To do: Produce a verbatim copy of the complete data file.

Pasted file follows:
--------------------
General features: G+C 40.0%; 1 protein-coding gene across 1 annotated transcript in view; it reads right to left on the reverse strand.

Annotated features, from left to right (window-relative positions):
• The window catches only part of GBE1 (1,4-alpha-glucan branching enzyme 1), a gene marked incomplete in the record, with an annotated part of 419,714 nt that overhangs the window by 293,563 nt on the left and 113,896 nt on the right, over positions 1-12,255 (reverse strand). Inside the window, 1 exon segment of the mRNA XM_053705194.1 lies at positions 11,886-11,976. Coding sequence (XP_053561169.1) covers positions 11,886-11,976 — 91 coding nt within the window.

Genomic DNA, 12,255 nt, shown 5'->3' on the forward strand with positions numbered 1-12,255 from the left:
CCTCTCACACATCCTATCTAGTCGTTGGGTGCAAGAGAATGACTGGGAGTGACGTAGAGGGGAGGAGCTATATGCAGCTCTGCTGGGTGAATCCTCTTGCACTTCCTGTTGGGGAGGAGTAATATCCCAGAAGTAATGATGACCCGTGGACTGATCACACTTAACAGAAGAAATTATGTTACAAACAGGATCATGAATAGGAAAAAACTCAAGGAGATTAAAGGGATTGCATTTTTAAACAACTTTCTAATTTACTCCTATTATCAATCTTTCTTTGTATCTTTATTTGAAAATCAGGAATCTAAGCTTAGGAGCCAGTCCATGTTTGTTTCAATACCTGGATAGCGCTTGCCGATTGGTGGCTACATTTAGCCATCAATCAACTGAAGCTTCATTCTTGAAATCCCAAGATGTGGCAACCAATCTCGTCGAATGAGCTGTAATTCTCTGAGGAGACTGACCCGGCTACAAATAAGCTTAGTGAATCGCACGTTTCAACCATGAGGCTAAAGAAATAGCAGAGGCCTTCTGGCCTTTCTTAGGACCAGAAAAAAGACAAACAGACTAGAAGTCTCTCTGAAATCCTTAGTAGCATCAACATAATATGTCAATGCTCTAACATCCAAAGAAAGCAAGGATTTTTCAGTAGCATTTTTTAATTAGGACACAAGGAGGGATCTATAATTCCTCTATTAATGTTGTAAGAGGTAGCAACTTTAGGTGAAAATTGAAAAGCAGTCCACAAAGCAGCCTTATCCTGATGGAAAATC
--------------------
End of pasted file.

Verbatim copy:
General features: G+C 40.0%; 1 protein-coding gene across 1 annotated transcript in view; it reads right to left on the reverse strand.

Annotated features, from left to right (window-relative positions):
• The window catches only part of GBE1 (1,4-alpha-glucan branching enzyme 1), a gene marked incomplete in the record, with an annotated part of 419,714 nt that overhangs the window by 293,563 nt on the left and 113,896 nt on the right, over positions 1-12,255 (reverse strand). Inside the window, 1 exon segment of the mRNA XM_053705194.1 lies at positions 11,886-11,976. Coding sequence (XP_053561169.1) covers positions 11,886-11,976 — 91 coding nt within the window.

Genomic DNA, 12,255 nt, shown 5'->3' on the forward strand with positions numbered 1-12,255 from the left:
CCTCTCACACATCCTATCTAGTCGTTGGGTGCAAGAGAATGACTGGGAGTGACGTAGAGGGGAGGAGCTATATGCAGCTCTGCTGGGTGAATCCTCTTGCACTTCCTGTTGGGGAGGAGTAATATCCCAGAAGTAATGATGACCCGTGGACTGATCACACTTAACAGAAGAAATTATGTTACAAACAGGATCATGAATAGGAAAAAACTCAAGGAGATTAAAGGGATTGCATTTTTAAACAACTTTCTAATTTACTCCTATTATCAATCTTTCTTTGTATCTTTATTTGAAAATCAGGAATCTAAGCTTAGGAGCCAGTCCATGTTTGTTTCAATACCTGGATAGCGCTTGCCGATTGGTGGCTACATTTAGCCATCAATCAACTGAAGCTTCATTCTTGAAATCCCAAGATGTGGCAACCAATCTCGTCGAATGAGCTGTAATTCTCTGAGGAGACTGACCCGGCTACAAATAAGCTTAGTGAATCGCACGTTTCAACCATGAGGCTAAAGAAATAGCAGAGGCCTTCTGGCCTTTCTTAGGACCAGAAAAAAGACAAACAGACTAGAAGTCTCTCTGAAATCCTTAGTAGCATCAACATAATATGTCAATGCTCTAACATCCAAAGAAAGCAAGGATTTTTCAGTAGCATTTTTTAATTAGGACACAAGGAGGGATCTATAATTCCTCTATTAATGTTGTAAGAGGTAGCAACTTTAGGTGAAAATTGAAAAGCAGTCCACAAAGCAGCCTTATCCTGATGGAAAATC